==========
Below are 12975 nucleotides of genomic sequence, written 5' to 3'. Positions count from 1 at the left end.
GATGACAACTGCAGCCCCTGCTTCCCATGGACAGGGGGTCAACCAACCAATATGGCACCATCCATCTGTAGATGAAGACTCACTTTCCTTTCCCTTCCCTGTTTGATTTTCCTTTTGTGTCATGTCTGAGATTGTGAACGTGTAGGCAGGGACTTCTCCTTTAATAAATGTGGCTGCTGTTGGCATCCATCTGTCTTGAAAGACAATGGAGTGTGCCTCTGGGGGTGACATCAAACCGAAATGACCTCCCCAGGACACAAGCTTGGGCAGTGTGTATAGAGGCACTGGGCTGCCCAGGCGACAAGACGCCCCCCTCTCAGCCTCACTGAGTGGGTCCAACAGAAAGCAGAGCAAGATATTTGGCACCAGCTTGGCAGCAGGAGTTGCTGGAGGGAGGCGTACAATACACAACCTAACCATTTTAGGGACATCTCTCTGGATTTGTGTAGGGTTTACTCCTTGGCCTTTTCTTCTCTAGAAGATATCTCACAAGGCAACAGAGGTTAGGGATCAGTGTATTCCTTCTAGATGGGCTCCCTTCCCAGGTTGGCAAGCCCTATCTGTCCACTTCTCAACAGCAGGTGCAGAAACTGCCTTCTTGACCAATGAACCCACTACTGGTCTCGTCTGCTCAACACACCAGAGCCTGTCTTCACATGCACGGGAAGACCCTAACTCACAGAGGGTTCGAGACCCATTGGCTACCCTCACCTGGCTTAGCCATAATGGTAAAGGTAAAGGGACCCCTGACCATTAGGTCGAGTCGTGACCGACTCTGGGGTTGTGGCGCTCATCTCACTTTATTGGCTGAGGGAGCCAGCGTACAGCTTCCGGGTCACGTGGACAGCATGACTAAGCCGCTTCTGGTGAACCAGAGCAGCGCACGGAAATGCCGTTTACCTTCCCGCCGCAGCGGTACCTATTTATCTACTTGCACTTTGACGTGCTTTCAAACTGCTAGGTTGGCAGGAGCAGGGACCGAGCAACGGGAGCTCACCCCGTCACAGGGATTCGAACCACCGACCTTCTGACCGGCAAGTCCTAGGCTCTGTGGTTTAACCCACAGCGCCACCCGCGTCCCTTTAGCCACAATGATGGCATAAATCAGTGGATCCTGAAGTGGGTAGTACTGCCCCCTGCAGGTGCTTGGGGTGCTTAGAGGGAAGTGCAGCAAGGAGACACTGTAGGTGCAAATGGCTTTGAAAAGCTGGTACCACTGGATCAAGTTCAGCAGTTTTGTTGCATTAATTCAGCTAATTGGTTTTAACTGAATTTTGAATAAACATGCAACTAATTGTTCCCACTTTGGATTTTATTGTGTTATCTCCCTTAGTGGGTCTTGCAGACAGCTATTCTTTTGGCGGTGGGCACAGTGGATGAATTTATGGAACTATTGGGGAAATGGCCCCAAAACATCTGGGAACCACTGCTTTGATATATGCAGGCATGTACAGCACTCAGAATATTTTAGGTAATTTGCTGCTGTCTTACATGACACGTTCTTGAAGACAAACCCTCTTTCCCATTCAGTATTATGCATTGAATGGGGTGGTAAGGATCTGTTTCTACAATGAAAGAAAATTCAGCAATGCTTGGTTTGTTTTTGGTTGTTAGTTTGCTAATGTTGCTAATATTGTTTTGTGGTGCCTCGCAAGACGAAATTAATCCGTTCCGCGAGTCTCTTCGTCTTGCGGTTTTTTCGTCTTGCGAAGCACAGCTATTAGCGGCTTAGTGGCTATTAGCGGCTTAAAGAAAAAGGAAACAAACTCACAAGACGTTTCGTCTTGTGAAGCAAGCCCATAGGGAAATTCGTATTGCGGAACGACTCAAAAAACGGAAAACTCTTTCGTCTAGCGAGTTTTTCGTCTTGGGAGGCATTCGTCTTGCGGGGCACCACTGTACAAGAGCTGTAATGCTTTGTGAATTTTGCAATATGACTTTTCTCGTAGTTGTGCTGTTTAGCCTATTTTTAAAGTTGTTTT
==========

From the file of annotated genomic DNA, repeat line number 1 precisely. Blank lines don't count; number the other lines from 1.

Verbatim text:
Below are 12975 nucleotides of genomic sequence, written 5' to 3'. Positions count from 1 at the left end.